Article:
"Not all drug samples fit nicely into the post-race sampling package," Scollay said, noting regulators may need to adjust sampling times to target specific substances.
The 2012 updated equine drug policy also brought to an end use of race-day adjunct bleeder medications such as aminocaproic acid and conjugated estrogens. Sams said the effect on test results has been noticeable.
"The drugs were given in huge doses about four hours before a race," he said. "We've seen these in urine sample extract. They created a broad peak that made it very difficult to see other stuff. That's all gone now."
Scollay said the KHRC also uses the testing information to identify "horses of interest," or those whose tests may show traces of multiple non-steroidal anti-inflammatory drugs. As for increased security, Scollay said just having more regulatory vets in or near stalls has provided another avenue for intelligence-gathering.
Dr. Dionne Benson, the Racing Medication and Testing Consortium executive director who has given race-day Salix to horses when needed in Kentucky, said the policy does have added benefits.
Benson said when she was a vet technician she would see private vets walk into stalls with four or five syringes per horse.
"If vets are really paying attention on the backside, you do have an extra level of security," Benson said. "They could spend eight or nine hours just walking around to administer (Salix). You have people around to know what horses are being injected. I was very skeptical before I saw it in action."
Kentucky is one of several states that require Salix administration by regulatory vets; the others are New York, Nevada, and North Dakota, according to the RMTC. Of other states, Delaware requires an agent of the racing commission to give the shots; Indiana, Minnesota, and Wyoming allow private vets to do so but only under security supervision; and New Jersey, at Monmouth Park at least, requires third-party administration of the drug.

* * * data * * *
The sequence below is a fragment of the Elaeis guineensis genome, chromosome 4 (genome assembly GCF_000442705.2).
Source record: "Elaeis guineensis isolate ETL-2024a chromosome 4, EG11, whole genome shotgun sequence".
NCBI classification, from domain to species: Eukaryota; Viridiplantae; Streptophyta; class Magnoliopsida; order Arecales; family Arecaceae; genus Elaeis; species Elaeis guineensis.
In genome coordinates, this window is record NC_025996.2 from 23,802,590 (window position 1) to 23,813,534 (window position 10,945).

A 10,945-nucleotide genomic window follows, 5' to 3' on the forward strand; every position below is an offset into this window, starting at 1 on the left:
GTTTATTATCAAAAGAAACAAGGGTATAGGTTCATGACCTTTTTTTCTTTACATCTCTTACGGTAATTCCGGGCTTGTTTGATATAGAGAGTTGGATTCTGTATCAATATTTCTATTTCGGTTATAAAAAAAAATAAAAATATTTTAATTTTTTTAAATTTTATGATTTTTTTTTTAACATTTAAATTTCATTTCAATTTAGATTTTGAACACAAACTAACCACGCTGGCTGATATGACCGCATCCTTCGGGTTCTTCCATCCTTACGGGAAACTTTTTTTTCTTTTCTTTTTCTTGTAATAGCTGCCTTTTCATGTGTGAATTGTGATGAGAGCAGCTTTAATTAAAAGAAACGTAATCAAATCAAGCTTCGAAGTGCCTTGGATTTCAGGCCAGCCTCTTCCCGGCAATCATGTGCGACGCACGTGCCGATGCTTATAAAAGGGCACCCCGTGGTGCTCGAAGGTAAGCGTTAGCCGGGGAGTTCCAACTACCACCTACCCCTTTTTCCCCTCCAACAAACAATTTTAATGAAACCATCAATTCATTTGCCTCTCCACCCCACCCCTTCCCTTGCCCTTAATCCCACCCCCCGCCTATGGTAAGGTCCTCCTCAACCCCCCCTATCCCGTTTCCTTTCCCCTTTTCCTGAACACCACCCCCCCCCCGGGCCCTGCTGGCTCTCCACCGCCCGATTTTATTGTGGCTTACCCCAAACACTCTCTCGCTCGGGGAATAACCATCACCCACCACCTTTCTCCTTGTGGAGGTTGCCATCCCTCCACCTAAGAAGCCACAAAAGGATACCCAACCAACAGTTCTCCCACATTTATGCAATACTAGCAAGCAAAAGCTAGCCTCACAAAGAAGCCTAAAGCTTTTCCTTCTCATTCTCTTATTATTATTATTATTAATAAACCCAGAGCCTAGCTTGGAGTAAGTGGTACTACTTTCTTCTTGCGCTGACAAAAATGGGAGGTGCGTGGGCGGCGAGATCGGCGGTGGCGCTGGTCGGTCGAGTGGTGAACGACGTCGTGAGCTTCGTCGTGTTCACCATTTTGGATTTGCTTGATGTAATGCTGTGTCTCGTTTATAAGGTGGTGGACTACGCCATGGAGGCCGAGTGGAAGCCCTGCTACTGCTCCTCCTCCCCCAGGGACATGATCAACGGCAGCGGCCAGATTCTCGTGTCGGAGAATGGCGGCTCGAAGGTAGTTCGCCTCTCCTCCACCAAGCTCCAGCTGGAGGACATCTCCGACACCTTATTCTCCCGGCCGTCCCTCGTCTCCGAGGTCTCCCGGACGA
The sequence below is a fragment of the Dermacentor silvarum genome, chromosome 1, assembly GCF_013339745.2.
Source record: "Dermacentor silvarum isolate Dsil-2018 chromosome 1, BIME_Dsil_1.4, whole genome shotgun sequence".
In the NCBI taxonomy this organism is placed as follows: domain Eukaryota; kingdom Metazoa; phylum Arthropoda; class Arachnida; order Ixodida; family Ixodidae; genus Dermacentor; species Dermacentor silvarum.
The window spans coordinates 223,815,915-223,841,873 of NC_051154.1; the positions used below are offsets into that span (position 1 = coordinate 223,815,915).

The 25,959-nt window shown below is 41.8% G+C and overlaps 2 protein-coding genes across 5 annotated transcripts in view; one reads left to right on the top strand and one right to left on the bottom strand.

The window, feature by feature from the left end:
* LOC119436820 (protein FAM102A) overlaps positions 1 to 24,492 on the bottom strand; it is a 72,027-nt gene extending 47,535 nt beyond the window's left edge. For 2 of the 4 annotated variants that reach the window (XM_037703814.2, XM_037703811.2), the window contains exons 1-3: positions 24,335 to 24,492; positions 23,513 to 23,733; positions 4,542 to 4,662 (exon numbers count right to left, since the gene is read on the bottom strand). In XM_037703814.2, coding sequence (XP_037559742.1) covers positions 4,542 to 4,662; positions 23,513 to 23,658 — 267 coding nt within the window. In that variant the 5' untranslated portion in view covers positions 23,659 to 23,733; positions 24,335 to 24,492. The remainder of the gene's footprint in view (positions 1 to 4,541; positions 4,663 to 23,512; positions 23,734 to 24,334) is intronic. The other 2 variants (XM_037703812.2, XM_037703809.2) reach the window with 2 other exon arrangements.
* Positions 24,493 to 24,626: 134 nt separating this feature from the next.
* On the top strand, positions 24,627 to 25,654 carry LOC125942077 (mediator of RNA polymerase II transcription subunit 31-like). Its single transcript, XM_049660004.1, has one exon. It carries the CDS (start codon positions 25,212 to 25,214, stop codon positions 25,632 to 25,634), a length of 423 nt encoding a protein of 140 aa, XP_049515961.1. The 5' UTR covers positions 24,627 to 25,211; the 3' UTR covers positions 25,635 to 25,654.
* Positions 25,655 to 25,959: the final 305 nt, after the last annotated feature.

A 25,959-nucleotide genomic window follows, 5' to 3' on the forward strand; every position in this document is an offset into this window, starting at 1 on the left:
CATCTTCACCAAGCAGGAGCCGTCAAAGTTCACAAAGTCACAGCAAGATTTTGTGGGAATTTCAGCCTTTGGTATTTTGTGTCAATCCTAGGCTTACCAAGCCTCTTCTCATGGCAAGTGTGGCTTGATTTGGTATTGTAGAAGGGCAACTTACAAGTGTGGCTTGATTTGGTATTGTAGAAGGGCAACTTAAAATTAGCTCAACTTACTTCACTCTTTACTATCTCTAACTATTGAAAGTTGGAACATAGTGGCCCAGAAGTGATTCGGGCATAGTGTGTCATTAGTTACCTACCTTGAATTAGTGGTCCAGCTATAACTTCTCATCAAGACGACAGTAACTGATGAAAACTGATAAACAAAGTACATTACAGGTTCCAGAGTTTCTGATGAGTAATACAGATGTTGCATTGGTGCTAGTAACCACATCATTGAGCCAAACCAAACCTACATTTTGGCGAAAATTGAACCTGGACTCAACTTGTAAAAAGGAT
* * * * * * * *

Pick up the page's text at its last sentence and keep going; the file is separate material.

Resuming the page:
There is a recommendation in California for association or non-practicing vets to administer Salix, while Maryland could have a regulatory vet rule in place later this year. Pennsylvania is considering the policy, but one track–Hollywood Casino at Penn National Race Course–already used a third-party service to administer Salix.
Chris McErlean, corporate vice president of racing for Penn National owner Penn National Gaming Inc., said the Pennsylvania track has employed a third-party service headed by Dr. Jay Baldwin for about a year. Baldwin services other tracks in the Mid-Atlantic region, including Delaware Park.
The policy came about as a byproduct of the track's agreement with local horsemen, McErlean said. Horsemen were unable to find private vets to stay at the track for race nights, so they struck a deal with management on a solution for Salix administration and regular vet services.
"We did it on our own," McErlean said. "The (Pennsylvania State Racing Commission) didn't have an issue with it as long as the rules were being followed. The private vets weren't necessarily happy about it but the horsemen saw it as a benefit.
"We've had a couple of hiccups here and there but nothing major; there have been a few tweaks to make it more efficient. And from the perception point of view, we were able to fall into the new national standards."
Major racing organizations that develop equine drug policy have said regulatory administration of Salix is a major part of medication reform.